"This is a great day for the FDP in Lower Saxony but I also say this is a great day for the FDP and for all liberals in Germany," Rösler, beaming with relief, told supporters to rapturous applause.

If McAllister ends up getting enough votes to remain governor of Lower Saxony, the CDU will have ended its losing streak after suffering setbacks in the last 12 state elections. But the result will have been too narrow to give Merkel much of a lift.

According to exit polls, the SPD gained around two points to just over 32 percent, the Greens jumped over five points to 13.5 percent and the FDP rose almost two points to more than 9 percent.

Both the Left Party and the Pirate Party failed to clear the 5-percent hurdle and didn't make it into parliament.

'The Catch Up Race Paid Off'

Katrin Göring-Eckhardt, one of the leaders of the Green Party, said the strong showing of her party in Lower Saxony was a sign that the SPD and Greens have a chance at winning the next general election. "This evening has given us real tailwind for the general election. We can and we will manage to beat the center-right," she said.

Just a few weeks ago, opinion polls had indicated that SPD candidate Stephan Weil, with the help of the Greens, would easily defeat McAllister.

But McAllister, 42, the son of a Scottish soldier and a German teacher, fought a lively campaign, even resorting to bagpipe music to whip up sentiment, and managed to whittle down the center-left lead.

"The catch-up race paid off, the CDU is the No. 1 in Lower Saxony," he said.

The SPD had been looking for a bounce from the Lower Saxony to help it to make up ground on the national level that it has lost during the last several weeks of slip-ups by Steinbrück.

His bid for the chancellorship, already dented by controversy surrounding his income from lucrative speaking engagements in the last three years, suffered a further setback recently when he said German chancellors should be paid more. The remark exposed him to accusations that he was only in it for the money, and dented the SPD's campaign in Lower Saxony in recent weeks.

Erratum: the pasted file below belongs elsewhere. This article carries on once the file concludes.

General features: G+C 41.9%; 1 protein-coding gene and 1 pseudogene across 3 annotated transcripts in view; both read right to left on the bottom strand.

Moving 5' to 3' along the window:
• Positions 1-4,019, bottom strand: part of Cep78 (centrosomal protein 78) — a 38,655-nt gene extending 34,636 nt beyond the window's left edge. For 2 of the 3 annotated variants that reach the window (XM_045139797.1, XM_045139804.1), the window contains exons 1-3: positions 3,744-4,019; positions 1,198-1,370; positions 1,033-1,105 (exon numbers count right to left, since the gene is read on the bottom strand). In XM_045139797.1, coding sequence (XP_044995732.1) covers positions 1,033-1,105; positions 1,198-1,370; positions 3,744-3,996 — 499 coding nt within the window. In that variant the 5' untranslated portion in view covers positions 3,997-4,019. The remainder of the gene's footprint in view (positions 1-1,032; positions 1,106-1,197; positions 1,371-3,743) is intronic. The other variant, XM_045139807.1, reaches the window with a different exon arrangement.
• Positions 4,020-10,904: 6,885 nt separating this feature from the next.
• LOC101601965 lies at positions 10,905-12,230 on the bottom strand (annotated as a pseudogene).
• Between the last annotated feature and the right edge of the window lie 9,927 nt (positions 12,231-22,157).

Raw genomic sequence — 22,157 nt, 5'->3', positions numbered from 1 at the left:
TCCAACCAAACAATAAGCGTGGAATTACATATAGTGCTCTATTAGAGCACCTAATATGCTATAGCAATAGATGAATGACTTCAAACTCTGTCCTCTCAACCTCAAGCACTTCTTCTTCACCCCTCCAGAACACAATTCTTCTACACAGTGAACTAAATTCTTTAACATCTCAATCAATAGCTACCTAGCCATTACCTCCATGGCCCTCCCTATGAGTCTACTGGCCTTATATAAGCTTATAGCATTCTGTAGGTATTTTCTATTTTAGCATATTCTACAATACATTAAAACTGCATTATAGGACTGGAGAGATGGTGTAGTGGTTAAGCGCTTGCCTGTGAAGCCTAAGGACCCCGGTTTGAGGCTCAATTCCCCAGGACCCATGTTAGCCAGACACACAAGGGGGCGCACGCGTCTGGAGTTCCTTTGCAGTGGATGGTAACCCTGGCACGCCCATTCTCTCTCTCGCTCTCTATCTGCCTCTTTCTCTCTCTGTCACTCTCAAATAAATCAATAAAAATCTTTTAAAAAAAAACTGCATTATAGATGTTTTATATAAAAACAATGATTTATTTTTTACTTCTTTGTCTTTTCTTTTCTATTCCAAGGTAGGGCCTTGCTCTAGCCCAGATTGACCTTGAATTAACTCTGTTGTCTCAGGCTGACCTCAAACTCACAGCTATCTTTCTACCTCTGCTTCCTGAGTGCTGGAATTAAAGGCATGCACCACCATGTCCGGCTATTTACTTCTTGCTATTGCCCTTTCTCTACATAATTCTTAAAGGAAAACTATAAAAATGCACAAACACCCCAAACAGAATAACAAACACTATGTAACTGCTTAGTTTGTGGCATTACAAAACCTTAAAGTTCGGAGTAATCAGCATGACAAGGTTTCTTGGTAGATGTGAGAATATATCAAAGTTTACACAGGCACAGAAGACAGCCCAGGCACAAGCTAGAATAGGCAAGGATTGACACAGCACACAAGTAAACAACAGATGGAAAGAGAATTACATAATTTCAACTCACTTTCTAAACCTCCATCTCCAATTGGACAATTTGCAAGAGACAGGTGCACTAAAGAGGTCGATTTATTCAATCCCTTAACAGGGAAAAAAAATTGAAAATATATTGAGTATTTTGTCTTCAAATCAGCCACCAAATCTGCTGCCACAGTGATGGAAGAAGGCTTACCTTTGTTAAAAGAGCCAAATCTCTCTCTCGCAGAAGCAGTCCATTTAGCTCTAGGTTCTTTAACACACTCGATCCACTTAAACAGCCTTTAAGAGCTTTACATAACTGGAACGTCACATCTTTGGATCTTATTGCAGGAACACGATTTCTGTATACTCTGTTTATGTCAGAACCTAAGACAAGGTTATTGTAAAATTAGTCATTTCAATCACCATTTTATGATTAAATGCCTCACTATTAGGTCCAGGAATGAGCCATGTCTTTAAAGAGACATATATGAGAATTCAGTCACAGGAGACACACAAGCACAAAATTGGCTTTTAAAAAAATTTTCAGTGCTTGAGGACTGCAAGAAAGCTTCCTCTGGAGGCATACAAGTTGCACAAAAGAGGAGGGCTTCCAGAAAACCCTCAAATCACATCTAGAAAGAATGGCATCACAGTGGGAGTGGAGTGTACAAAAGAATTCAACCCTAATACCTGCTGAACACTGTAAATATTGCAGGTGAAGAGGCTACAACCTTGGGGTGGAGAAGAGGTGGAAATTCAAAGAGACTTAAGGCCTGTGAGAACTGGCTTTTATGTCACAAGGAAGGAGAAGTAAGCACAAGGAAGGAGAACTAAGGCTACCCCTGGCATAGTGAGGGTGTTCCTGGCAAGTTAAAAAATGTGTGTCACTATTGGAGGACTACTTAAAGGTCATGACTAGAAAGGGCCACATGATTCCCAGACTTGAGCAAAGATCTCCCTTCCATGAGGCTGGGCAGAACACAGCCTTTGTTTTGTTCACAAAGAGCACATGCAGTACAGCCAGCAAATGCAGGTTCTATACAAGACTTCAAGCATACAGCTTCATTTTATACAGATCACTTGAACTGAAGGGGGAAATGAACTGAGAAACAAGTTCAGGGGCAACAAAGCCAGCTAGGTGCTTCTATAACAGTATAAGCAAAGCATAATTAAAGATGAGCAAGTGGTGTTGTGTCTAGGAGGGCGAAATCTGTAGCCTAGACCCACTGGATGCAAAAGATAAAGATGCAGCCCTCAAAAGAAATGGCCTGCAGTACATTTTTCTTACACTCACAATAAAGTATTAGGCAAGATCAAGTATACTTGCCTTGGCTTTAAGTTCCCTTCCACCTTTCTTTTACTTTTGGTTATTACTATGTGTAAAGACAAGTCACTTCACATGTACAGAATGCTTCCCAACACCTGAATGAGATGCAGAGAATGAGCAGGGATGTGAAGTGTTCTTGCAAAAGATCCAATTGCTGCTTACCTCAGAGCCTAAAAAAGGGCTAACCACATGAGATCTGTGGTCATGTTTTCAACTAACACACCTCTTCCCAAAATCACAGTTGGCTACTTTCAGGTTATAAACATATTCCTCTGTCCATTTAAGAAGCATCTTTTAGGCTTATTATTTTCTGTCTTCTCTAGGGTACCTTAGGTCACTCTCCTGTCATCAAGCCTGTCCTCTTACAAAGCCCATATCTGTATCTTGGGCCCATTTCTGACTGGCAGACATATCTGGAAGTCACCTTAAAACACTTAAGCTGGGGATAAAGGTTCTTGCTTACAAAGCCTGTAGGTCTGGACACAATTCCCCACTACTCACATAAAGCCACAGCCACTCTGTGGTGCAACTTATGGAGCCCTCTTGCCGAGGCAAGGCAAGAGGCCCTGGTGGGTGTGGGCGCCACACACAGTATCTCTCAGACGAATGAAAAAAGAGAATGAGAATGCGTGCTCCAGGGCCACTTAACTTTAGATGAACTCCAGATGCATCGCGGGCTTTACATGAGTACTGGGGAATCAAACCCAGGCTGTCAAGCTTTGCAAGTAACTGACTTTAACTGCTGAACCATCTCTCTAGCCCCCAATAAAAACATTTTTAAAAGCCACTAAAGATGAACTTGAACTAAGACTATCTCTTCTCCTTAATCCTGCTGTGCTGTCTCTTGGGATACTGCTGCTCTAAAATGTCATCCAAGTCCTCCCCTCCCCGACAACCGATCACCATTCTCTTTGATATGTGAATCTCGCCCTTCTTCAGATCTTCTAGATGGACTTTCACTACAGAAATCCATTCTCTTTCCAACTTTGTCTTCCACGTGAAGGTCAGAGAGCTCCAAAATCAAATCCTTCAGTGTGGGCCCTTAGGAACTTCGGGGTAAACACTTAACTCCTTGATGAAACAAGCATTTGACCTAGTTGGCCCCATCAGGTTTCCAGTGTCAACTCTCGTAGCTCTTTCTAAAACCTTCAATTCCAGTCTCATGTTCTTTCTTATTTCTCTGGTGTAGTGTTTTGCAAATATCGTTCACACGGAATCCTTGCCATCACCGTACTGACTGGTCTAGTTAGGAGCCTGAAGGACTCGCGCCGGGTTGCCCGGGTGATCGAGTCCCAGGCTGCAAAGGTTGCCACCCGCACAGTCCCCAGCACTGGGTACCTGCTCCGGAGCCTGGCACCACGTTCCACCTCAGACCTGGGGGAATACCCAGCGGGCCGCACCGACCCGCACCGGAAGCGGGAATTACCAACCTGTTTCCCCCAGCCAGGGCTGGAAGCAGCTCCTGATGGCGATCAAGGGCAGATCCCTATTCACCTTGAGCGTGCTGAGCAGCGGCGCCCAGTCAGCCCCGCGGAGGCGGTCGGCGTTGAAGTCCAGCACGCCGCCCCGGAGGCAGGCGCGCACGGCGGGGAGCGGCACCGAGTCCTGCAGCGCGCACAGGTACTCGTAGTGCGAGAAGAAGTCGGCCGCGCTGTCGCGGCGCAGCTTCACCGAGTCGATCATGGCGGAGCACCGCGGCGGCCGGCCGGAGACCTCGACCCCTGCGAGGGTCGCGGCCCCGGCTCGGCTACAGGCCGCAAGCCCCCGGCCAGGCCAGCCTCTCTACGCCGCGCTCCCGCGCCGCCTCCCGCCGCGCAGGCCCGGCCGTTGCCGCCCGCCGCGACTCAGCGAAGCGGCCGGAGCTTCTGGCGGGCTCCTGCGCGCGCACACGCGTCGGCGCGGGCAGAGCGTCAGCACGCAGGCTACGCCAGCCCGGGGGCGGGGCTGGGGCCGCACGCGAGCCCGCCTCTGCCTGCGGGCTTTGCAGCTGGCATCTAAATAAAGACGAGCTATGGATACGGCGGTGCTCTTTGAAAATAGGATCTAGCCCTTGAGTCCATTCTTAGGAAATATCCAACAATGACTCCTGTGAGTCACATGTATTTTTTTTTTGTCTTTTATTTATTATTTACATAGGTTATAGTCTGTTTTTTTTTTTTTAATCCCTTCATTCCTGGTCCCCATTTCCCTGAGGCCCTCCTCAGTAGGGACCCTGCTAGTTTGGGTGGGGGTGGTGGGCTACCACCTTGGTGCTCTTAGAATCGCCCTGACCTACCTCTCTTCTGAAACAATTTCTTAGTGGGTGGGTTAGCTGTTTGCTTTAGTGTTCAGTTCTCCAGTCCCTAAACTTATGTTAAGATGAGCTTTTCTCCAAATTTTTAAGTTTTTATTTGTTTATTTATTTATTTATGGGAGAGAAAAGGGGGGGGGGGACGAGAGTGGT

Grand Coalition Possible

"I'm very aware of the fact that there wasn't much tailwind from Berlin and I'm also aware that I'm partly responsible for that to some extent," Steinbrück told party workers on Sunday. But he added: "It's clear that the CDU lost 6 percent -- that is one outcome of this evening. That means for this year that a change in government at the national level is possible."

If either camp gets a majority of just one seat, they will use it to form a government in Lower Saxony. But if they remain level, the SPD and CDU may end up forming a grand coalition.

On Sunday night, McAllister, a loyal ally of Merkel, admitted that the CDU may end up forming a "grand coalition" with the SPD if the two camps get an equal number of seats. "One can't rule out anything with such a result," he said.

That could very well prove a harbinger for September. Such an outcome in the general election would suit Merkel because it could enable her to secure a third term -- and rid herself of the troublesome FDP.

Check SPIEGEL International on Monday morning for final Lower Saxony election results, analysis and commentary.

cro -- with wire reports